I have been experimenting with activation functions on CNN, and it occurred to me to use a rectified tanh function. So that is basically if z > 0 tanh(z) else 0. I have implemented it and I compared with ReLu on odd MNIST. They both achieved about 94% success rate in 10 epochs. My logic was that usually humans tend to stop feeling more confident once they have learnt something. Similarly, I thought a Convolutional layer neuron should not feel much more confident (higher activation) with growing evidence (higher weighted input). So is there any evidence of perhaps such a rectified tanh being more successful ?

  • $\begingroup$ I don't have any evidence, but I would say probably not. Ultimately you're trying to fit a function, and a ReLU does it so fast because of how easy it is to combine ReLU functions and also how simple it is to compute (in the forward and backward pass). I don't think you'll have much luck getting much more accuracy using a rectified tanh, but if you compare convergence time or computation time I think you'll find that a simple ReLU outperforms by quite a margin. $\endgroup$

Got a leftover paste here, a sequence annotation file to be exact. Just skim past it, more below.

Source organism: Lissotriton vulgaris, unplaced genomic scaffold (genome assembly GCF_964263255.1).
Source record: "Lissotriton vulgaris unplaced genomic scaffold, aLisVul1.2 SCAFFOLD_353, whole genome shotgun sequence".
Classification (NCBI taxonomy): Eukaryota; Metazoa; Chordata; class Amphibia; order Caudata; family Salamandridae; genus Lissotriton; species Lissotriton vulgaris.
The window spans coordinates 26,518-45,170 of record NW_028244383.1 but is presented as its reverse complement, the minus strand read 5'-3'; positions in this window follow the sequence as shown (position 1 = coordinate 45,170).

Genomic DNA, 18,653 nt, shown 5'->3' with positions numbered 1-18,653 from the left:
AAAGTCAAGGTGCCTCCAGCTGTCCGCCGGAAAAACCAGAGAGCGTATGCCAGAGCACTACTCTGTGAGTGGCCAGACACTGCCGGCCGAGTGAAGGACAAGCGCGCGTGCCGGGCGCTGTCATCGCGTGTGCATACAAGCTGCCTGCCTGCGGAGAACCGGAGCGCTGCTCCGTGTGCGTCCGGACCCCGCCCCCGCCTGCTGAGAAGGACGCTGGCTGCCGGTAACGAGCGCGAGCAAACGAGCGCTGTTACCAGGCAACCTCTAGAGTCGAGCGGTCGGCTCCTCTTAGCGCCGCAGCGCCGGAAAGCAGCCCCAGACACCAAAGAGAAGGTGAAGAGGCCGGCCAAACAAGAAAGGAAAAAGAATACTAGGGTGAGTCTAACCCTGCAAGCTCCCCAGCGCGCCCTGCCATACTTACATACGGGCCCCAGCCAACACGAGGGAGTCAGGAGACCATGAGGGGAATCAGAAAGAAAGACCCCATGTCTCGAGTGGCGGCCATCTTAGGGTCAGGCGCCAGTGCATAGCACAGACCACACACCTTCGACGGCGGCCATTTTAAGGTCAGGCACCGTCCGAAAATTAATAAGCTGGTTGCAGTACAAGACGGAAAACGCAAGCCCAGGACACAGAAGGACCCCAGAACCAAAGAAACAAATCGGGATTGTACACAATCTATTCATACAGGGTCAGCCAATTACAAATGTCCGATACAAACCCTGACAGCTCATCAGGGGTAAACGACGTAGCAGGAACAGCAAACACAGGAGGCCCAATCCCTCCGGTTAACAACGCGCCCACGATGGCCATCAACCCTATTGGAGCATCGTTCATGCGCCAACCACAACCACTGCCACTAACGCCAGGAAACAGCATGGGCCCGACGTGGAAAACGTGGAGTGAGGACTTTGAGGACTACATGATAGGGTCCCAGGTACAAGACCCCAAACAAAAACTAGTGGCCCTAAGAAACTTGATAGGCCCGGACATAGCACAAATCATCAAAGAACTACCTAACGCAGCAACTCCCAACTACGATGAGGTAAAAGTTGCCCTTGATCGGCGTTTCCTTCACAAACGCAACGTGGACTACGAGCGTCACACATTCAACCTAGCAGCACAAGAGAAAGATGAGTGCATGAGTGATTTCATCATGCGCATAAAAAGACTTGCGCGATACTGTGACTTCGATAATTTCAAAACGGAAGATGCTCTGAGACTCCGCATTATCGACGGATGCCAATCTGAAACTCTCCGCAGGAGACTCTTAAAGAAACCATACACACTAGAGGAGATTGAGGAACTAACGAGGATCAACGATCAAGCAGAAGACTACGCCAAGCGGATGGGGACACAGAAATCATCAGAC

– Recessive
    Commented Jul 16, 2021 at 5:34
  • $\begingroup$ Yes I agree. I should mention that mathematically, rectified tanh would make it harder for the neuron to change its parameters as they grow larger (if they start out positive). This appears a useful characteristics as long you have small parameter initialization. I think it would allow you to get the extra percent or two in accuracy. For computation, perhaps a rectified arctan would perform better since its derivative is simpler than tanh. $\endgroup$
    – Physics
    Commented Jul 17, 2021 at 3:12


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